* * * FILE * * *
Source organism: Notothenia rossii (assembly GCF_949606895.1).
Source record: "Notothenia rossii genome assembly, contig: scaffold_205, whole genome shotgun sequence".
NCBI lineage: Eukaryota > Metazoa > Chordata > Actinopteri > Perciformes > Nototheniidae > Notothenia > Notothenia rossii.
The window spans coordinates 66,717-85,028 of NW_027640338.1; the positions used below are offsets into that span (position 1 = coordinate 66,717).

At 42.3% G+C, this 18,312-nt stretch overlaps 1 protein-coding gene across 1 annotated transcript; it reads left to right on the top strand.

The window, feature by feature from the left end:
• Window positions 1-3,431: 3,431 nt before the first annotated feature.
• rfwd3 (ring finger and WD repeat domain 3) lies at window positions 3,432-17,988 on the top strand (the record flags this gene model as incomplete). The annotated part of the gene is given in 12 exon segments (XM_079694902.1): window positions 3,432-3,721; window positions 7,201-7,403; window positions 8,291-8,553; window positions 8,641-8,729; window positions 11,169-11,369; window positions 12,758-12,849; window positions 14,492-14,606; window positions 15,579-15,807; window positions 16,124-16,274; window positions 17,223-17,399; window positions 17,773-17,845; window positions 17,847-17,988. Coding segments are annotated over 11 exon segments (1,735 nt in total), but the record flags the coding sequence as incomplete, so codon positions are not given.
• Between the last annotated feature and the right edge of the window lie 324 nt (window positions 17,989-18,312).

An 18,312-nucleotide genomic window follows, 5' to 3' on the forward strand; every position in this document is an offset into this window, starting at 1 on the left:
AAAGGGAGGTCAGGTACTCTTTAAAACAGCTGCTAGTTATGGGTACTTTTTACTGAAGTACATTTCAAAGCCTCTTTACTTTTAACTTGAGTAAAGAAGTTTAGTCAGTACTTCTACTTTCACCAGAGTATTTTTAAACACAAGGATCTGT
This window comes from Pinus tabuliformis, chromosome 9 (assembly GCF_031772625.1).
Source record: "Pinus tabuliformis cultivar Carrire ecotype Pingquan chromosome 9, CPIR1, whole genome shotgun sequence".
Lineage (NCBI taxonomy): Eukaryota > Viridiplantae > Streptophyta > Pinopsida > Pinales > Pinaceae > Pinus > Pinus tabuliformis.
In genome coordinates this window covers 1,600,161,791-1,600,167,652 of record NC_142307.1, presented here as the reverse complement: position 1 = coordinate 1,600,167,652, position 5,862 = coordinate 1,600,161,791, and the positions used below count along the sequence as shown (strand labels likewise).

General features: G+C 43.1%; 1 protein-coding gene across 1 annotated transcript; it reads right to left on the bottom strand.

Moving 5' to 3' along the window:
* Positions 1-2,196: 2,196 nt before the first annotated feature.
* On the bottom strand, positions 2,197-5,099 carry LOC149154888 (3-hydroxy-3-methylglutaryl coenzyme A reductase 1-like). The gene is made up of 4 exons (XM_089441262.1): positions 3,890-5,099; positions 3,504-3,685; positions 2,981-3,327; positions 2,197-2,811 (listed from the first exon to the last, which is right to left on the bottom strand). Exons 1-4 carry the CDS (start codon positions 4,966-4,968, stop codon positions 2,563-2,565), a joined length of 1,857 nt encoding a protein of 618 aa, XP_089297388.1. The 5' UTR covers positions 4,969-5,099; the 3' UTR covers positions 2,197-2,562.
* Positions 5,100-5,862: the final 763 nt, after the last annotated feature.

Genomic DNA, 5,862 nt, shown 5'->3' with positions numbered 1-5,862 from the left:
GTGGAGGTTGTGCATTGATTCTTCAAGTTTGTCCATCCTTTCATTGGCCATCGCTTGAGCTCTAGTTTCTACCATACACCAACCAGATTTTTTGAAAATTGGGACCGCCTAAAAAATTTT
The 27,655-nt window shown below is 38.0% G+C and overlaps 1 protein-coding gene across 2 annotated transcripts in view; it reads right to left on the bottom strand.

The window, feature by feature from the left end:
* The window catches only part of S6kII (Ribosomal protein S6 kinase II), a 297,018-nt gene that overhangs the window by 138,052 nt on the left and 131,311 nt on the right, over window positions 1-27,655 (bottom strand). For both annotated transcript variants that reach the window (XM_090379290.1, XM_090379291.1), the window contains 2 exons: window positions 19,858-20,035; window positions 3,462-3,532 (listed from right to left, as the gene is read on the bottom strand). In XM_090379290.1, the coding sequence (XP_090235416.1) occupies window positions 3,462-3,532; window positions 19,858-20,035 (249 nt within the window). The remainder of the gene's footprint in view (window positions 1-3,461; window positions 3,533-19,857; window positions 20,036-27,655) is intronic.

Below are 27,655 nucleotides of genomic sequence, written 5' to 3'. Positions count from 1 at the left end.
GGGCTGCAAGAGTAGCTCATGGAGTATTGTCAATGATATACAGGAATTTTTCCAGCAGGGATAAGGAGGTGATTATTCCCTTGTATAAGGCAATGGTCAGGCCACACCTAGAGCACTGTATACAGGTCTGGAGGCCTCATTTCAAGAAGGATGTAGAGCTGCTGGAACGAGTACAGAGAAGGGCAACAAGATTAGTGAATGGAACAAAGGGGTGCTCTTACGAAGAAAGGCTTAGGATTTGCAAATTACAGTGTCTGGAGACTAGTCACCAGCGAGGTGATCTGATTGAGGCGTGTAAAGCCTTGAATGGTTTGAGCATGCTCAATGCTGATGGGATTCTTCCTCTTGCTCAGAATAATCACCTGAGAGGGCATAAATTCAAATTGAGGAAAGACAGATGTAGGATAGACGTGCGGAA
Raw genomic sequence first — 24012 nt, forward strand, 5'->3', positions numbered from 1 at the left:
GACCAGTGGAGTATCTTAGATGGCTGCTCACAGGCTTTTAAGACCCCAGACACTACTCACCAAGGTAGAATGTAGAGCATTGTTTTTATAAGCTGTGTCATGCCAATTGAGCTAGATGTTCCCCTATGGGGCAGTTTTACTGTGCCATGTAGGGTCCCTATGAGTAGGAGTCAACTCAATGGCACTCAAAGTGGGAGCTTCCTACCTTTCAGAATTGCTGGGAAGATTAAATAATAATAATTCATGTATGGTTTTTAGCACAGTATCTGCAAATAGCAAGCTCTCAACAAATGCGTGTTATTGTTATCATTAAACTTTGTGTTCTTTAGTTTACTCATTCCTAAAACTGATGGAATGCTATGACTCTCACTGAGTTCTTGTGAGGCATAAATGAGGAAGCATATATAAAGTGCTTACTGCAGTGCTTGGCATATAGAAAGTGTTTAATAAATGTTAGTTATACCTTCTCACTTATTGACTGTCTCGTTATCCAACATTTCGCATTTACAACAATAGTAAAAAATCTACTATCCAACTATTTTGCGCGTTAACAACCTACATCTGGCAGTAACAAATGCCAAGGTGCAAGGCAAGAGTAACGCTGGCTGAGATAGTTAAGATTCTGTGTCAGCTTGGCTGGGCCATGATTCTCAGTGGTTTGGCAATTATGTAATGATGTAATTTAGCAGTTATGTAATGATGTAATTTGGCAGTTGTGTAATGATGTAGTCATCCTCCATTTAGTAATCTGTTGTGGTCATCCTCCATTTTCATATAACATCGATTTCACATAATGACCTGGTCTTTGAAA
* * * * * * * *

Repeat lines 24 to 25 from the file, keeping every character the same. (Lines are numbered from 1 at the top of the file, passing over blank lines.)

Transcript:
The window, feature by feature from the left end:
* The window catches only part of S6kII (Ribosomal protein S6 kinase II), a 297,018-nt gene that overhangs the window by 138,052 nt on the left and 131,311 nt on the right, over window positions 1-27,655 (bottom strand). For both annotated transcript variants that reach the window (XM_090379290.1, XM_090379291.1), the window contains 2 exons: window positions 19,858-20,035; window positions 3,462-3,532 (listed from right to left, as the gene is read on the bottom strand). In XM_090379290.1, the coding sequence (XP_090235416.1) occupies window positions 3,462-3,532; window positions 19,858-20,035 (249 nt within the window). The remainder of the gene's footprint in view (window positions 1-3,461; window positions 3,533-19,857; window positions 20,036-27,655) is intronic.